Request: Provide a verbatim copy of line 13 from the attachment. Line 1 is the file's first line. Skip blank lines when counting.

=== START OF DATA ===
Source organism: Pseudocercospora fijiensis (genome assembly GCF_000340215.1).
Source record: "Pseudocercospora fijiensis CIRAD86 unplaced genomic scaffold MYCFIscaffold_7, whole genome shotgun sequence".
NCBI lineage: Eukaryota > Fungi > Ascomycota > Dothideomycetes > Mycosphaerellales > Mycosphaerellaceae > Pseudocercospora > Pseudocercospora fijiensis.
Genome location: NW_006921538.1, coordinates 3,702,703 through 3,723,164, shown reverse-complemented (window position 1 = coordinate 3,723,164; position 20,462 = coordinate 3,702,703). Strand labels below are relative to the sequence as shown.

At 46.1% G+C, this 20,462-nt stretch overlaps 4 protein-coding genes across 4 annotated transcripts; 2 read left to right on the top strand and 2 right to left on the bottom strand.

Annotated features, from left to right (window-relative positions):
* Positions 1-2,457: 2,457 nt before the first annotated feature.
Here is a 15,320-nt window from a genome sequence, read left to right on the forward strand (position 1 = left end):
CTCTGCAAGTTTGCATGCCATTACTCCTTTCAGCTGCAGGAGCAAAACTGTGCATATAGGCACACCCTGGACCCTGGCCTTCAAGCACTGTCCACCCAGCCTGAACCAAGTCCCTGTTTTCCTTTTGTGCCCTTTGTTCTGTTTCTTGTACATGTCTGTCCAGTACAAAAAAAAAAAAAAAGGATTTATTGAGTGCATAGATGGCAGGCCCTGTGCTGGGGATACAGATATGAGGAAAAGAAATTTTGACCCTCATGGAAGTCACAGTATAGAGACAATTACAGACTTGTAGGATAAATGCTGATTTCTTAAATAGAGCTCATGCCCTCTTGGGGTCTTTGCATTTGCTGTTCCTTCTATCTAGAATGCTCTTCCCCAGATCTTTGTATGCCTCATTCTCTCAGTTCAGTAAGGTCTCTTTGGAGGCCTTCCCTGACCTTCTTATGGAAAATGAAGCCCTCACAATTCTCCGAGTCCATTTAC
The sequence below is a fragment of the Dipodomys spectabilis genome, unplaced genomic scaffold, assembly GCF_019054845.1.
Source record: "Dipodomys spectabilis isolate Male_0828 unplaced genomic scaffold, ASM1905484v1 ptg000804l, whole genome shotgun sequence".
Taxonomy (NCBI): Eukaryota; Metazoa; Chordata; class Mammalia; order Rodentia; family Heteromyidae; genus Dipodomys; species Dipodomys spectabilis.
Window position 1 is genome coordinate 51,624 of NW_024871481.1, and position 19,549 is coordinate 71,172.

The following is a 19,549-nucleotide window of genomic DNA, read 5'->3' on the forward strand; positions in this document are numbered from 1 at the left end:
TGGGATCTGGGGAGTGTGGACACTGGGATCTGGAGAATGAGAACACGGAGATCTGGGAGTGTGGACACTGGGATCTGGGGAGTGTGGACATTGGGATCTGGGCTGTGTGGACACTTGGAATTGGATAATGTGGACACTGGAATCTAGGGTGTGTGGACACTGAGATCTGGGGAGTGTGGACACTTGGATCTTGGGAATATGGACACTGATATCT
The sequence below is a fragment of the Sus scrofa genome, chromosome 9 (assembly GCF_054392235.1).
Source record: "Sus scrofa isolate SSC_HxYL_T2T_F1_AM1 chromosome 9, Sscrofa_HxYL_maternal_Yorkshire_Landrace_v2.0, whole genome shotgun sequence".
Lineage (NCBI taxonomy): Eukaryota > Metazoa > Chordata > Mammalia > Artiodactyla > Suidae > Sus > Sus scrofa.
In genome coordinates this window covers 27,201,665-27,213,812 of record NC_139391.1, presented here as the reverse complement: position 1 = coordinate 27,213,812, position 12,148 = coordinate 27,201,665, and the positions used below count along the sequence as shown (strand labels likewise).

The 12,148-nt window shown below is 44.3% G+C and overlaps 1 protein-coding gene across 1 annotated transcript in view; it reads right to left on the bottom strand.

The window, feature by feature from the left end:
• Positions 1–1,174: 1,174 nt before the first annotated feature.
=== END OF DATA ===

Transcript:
Window position 1 is genome coordinate 51,624 of NW_024871481.1, and position 19,549 is coordinate 71,172.